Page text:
New Netflix player uses Silverlight to reach Mac, Linux

As perhaps the most abundant example to date of the platform's HD streaming capability, Netflix announced today that its "instant view" streams will be made available to non-Windows users through Microsoft Silverlight.

With Netflix placing increased emphasis on its streaming and instantly viewable library, a large swath of users has still largely been neglected. Though queues could be assembled in any browser and then viewed with one of the connected set-top devices, those without Windows Media Player 11 could not stream Netflix content directly to their computers.

If Mac users attempted to stream a film to their OS X desktop, a message popped up, saying, "We're required to use Digital Rights Management to protect movies watched instantly online, and right now we only have approval for this protection on Windows Operating systems, not the Mac. Apple does not license their DRM solution to third parties, which has made this more difficult, but we are working with the studios and content owners to gain approval for other solutions. As soon as a studio-approved DRM for the Mac is available to us, whether from Apple or another source, we will move quickly to provide a movie viewer that enables you to watch movies from Netflix instantly on your Mac."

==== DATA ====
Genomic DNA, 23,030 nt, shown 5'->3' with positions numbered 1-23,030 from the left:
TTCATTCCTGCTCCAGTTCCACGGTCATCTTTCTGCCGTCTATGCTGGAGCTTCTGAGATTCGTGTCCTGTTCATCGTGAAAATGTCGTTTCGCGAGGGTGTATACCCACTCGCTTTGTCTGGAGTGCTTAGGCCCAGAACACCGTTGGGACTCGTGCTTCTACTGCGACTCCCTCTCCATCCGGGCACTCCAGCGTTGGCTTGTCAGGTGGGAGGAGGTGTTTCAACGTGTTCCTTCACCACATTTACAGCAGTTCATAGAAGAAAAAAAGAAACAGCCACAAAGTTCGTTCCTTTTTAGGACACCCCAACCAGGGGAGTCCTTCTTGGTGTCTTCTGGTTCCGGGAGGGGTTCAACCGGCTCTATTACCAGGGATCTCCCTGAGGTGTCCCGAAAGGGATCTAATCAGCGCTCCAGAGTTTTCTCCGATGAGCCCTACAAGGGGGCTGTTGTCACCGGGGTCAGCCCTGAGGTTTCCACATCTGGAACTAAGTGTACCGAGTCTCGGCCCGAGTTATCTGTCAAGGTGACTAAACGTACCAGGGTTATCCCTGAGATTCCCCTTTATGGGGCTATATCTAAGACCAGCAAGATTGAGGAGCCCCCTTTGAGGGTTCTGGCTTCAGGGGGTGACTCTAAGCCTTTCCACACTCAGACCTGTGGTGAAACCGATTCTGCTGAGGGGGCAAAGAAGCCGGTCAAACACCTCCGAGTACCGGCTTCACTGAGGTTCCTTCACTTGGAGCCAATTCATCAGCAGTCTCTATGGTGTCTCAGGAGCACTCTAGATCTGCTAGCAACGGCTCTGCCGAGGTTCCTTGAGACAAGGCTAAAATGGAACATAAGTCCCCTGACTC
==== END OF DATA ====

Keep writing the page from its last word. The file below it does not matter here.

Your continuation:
Soon, with the aid of Silverlight's integrated PlayReady DRM, Intel-based Mac users will be able to stream their chosen content.

The initial rollout of the second-generation Netflix player will be only to a small segment of new subscribers, but is anticipated to reach all subscribers by the end of 2008.

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